Thanks to Jeremy Corbyn, populism is no longer a dirty word

Labour have given traditionally marginalised groups such as young people, non-whites and the poor a renewed voice for shaping the country's present and future

Peter Bloom
Monday 12 June 2017 11:26
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Corbyn spoke directly to everyone who had been forgotten
Corbyn spoke directly to everyone who had been forgotten

Jeremy Corbyn has declared “we changed the face of British politics”. This may seem just a bit hyperbolic coming from the leader of the Party who came in second place. Yet in this case it is justified. More than just revive a moribund Labour Party and social democratic agenda – he is fundamentally transforming who are the "British people"

Corbyn and his team have achieved something historically significant. They have given traditionally marginalised groups such as young people, non-whites and the poor a renewed voice for shaping the country's present and future. They have given us a positive version of populism. His activist politics, fuelled by Momentum, has suddenly turned into a dramatic expansion of who matters in UK elections and therefore for British policy makers.

This stands in stark contrast to May and the Conservative's exclusive brand of populism. They sought to unite loyal Tories with disaffected Ukip and Labour voters who felt ignored by political and financial elites. While Corbyn desired a broad coalition, May was content to simply run up the score with traditional voters who supposedly represent the supposedly “real” British people.

‘I voted for Corbyn because of the Daily Mail’, radio caller says

May's own rise to power was catalysed by a popular backlash against the status quo expressed through the Brexit vote. In an attempt to appeal to those "left behind" by four decades of neoliberalism and a global financial crisis she has ironically excluded a wide swathe of UK citizens. She and those on the right must now ask themselves who they "have left behind".

Corbyn spoke directly to everyone who had been forgotten – built on a vision of a more inclusive Britain. His pointed critiques of the country's failing public services and the Government's blind eye to growing inequality, poverty and economic insecurity was no mere election ploy. It is a long term strategy to build alliances across race, class and generations in the shared pursuit of a fairer and more prosperous nation. It was a potent brew of idealistic universalism and hard nosed solidarity.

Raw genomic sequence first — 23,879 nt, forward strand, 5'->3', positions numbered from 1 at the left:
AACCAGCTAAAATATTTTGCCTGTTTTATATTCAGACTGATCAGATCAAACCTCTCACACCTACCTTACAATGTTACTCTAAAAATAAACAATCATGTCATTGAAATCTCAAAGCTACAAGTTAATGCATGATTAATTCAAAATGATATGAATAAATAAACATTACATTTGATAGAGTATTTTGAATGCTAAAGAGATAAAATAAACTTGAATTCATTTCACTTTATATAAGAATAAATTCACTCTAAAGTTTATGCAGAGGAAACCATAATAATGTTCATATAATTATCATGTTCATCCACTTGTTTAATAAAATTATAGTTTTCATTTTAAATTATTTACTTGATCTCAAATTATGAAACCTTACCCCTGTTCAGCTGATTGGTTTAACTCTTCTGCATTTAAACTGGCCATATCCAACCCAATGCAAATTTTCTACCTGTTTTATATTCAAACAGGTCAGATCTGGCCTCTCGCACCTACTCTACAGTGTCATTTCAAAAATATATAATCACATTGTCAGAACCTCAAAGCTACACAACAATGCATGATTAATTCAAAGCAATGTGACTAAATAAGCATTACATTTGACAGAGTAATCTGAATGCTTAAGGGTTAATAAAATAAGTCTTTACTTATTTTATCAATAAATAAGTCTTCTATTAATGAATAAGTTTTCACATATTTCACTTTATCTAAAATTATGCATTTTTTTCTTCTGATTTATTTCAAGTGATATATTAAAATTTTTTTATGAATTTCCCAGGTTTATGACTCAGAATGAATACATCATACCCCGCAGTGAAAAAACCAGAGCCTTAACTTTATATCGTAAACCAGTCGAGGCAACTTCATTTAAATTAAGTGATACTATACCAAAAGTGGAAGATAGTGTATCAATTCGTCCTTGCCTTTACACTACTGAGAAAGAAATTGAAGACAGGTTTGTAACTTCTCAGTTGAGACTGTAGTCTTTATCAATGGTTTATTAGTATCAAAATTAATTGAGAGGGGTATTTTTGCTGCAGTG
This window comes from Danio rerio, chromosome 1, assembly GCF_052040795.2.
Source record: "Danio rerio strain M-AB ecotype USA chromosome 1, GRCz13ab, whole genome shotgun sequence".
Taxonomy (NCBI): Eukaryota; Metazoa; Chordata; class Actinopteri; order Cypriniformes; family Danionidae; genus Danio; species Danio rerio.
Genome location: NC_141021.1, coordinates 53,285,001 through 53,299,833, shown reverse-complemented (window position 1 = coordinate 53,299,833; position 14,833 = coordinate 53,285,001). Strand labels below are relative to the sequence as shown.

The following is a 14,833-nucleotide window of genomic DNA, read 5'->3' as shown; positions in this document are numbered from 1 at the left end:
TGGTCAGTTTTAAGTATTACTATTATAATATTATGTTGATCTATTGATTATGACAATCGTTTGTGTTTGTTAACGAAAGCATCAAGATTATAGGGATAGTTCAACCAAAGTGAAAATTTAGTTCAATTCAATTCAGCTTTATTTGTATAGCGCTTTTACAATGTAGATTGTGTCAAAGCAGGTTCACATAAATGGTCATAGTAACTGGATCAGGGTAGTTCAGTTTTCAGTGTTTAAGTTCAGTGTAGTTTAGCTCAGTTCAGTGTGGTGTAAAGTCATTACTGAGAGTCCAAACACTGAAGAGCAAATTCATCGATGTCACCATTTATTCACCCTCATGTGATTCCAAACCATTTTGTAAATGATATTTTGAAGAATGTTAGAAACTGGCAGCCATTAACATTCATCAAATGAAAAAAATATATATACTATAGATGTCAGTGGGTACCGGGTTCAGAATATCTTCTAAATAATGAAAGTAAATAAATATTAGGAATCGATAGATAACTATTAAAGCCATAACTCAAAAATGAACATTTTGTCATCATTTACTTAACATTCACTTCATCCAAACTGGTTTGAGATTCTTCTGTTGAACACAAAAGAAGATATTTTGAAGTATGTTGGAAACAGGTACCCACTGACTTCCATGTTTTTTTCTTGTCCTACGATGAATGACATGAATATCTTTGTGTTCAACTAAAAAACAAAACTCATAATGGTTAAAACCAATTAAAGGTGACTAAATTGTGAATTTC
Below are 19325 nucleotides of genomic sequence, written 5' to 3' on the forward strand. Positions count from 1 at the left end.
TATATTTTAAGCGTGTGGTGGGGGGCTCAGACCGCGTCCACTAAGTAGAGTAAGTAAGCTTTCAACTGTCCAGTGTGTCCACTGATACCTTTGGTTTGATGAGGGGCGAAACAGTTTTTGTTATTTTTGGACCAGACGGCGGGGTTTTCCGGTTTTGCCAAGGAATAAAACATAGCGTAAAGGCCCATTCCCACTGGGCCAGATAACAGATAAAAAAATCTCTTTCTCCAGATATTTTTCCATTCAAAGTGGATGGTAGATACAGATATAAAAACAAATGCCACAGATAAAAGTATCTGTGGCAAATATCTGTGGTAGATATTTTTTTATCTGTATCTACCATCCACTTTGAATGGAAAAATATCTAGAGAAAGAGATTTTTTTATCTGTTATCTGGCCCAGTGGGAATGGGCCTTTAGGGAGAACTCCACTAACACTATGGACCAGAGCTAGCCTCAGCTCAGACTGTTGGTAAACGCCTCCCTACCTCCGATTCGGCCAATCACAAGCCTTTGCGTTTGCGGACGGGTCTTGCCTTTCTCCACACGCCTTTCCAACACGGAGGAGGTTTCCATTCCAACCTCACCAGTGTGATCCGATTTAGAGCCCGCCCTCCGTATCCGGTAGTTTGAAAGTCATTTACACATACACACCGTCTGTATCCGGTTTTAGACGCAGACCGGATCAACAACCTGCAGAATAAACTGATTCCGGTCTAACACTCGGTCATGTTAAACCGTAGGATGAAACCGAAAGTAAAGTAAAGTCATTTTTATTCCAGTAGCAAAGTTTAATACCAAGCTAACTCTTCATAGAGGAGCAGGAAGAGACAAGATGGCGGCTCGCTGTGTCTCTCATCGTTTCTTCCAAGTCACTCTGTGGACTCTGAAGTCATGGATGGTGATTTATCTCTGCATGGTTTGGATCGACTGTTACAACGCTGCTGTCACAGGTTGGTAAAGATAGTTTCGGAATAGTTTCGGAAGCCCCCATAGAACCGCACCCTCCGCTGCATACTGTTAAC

The challenges that lie ahead for this new and expanded British "people" are substantial. Racism, xenophobia and jingoism remain deep seated and will not be swept away by a simple "politics of hope". Corbyn and Labour confronted these very tensions in their own often confused policies on "managed immigration".

Going forward, it will require concrete campaigns and real shared political struggles to make this unity a reality that can stand the test of time and coming elections. It will also demand that a future Labour led government can deliver on its promises of a better society for everyone equally in order to make this dream into a reality.

In the present moment, there are serious reasons to be optimistic. Labour has already registered 150,000 new members in the days immediately following the election. They represent a broad cross-section of society that more accurately reflects the diverse composition of 21st century Britain. Corbyn's unexpected success holds the promise of the rise of a new British "people".

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